Case Digest on Natural Resources Law
San Miguel Corporation vs. Court of Appeals
Facts: A petition for review on certiorari was filed by San Miguel Corporation (SMC) against Court of Appeals for denying its application for registration of a parcel of land located at Sta. Anastacia, Sto. Tomas, Batangas with lot number 684 with an area of 14,531 square meters. The lot was purchased by SMC from Silverio Perez in the amount of Php 133,084.80 on December 23, 1975. Accordingly he inherited the land from his parents when he got married. Allegedly, his parents occupied the said area since 1925. On February 21, 1977 claiming ownership in Fee Simple of the land, SMC filed before the Court of First Instance now Regional Trial Court of Batangas an application for registration under the Land Registration Act. The Solicitor General contended that ownership in Fee Simple on the basis of Spanish Title or grant could no longer be availed for the sixth-month period, from February 16, 1976 prescribed by P.D. 892 has elapsed, so the parcel of land in question is a public domain. On October 12, 1977 an initial and only hearing was conducted wherein SMC was allowed to mark documentary evidence and to establish documentary facts and to prevent additional evidence. On December 12, 1977 the lower court granted the application for registration and adjudicating the property to SMC. The Solicitor General appealed the decision of the lower court to the Court of Appeals which reversed the decision of the lower court and declared the land involved as public land. Hence, SMC appealed the decision of the Court of Appeals to the Supreme Court and allegedly the Court of Appeals committed grave errors: 1.
A failure to hold the prescription is a mode of acquiring title or ownership of land and the title thus acquired id registrable. 2.
CA disregards SMC’s evidence
CA reversal of the factual findings of the trial court which had the opportunity of observing the demeanor and sincerity of the witnesses.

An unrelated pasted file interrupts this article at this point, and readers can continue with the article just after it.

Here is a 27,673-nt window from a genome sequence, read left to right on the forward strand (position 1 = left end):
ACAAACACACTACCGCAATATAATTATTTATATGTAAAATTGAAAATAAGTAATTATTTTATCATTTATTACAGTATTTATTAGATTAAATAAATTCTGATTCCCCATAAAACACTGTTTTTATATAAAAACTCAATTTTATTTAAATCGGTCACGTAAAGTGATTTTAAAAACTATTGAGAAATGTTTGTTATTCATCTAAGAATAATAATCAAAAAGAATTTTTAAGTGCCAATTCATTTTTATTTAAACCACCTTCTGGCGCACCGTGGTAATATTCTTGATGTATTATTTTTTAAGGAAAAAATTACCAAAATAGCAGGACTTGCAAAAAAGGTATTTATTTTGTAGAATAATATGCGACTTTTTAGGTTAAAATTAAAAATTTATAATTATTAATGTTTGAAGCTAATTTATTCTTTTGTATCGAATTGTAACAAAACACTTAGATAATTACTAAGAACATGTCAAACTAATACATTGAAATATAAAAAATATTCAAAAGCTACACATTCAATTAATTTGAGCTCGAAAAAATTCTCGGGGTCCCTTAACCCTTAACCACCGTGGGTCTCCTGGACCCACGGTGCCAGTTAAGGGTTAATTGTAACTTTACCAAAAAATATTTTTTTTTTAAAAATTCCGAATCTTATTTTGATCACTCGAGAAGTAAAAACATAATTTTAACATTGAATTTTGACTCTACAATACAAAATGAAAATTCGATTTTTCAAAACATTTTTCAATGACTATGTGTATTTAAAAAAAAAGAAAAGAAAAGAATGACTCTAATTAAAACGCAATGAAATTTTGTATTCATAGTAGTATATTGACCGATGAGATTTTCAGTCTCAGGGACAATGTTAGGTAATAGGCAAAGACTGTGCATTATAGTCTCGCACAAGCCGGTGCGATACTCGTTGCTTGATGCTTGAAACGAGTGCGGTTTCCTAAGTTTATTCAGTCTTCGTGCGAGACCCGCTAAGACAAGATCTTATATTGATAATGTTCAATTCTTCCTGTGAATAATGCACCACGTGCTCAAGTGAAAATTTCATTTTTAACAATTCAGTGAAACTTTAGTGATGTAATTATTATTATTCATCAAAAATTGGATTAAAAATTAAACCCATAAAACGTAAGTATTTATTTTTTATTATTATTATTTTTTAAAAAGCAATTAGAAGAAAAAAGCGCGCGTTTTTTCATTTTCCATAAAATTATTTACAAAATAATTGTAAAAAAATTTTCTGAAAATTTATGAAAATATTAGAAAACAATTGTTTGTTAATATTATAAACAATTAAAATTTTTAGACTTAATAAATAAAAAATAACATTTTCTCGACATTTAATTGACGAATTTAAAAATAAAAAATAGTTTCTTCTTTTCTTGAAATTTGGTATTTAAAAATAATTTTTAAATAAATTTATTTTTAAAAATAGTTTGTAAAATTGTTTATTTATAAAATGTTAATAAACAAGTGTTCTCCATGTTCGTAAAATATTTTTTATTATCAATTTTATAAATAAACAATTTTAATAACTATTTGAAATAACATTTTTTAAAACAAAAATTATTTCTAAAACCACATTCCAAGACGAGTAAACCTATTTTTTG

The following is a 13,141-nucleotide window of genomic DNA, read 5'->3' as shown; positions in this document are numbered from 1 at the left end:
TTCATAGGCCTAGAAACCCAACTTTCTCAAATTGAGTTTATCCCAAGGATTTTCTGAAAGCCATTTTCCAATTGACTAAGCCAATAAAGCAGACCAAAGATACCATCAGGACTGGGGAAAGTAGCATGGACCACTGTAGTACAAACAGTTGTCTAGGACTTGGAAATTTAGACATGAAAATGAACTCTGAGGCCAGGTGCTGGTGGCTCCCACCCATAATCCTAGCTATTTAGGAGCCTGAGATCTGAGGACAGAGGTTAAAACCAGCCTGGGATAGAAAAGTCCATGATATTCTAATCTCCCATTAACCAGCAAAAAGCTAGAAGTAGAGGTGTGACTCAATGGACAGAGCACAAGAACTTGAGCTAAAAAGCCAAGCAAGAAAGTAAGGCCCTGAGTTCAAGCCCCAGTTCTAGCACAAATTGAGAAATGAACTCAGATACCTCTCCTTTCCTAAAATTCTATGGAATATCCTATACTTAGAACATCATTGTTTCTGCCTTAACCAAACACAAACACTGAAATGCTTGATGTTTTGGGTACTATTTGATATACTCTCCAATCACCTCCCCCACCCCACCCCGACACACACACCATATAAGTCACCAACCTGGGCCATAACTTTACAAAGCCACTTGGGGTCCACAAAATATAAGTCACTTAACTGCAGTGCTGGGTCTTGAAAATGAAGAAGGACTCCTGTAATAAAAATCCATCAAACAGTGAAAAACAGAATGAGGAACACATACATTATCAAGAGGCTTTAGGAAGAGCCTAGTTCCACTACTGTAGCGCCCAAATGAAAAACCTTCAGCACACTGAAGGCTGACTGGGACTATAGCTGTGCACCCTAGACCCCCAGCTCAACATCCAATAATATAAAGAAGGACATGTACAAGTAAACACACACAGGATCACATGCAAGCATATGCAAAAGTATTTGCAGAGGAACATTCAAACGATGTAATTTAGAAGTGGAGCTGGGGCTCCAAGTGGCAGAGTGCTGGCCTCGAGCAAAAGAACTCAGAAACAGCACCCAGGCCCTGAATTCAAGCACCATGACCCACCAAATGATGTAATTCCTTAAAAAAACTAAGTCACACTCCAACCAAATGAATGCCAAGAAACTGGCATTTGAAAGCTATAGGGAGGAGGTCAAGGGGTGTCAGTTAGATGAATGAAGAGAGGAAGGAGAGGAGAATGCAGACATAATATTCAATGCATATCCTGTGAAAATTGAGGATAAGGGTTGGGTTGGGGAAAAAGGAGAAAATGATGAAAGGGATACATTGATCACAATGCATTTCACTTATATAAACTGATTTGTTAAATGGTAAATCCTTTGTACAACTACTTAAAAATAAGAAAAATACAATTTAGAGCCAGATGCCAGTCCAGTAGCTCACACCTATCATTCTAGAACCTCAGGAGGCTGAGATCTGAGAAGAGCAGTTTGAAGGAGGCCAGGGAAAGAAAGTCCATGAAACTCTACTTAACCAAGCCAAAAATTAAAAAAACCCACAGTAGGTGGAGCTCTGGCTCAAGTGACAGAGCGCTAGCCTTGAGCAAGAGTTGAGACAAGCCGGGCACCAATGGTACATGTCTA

Issue: Whether or not the lot purchased by SMC is a public land.
Held: The Supreme Court held that “Open, exclusive and undisputed possession of alienable public land for the period prescribed by law creates the legal fiction whereby the land, upon completion of the requisite period and without the need of judicial sanction, ceases to be public land and becomes private property”. In the case at bar the only evidence presented was a tax declaration and receipt which are not conclusive evidence of the ownership or a right possession of the land. The testimony of the vendor Silverio Perez was uncorroborated hence is simply self-serving and undeserving of any weight, hence the decision of the Court of Appeals was affirmed by the Supreme Court.
Hong Hok vs. David
Facts: This is a petition for certiorari from the Court of Appeals which affirms the decision of the lower court, to grant the Torrens Title to respondent Aniano David, which was greatly opposed by the plaintiff-appellant. The plaintiff-appellant claiming is ownership to the Naga cadastre with lot number 2863, a portion of which is the source of the disputed lot 2892 containing an area of 226 square meters. This lot was occupied by the wife of Aniano David since 1938. The respondent’s wife applied for registration of the said lot, unfortunately she died respondent renewed the application. On June 18 1958 the respondents acquired a lawful title grant from the government represented by the Director of Lands, on this basis the undersecretary of Agriculture and Natural Resources issued on August 26, 1959 a miscellaneous Sales Patent no. V-1209 pursuant to which an OCT No. 510 was issued by the Register of Deeds of Naga City to the defendant on October 21, 1959. The auction sale of land and the awarding of the land to the defendant were all done publicly but the plaintiff-appellant failed to put up an opposition thereto. They rely on their theory that the said lot came into being...
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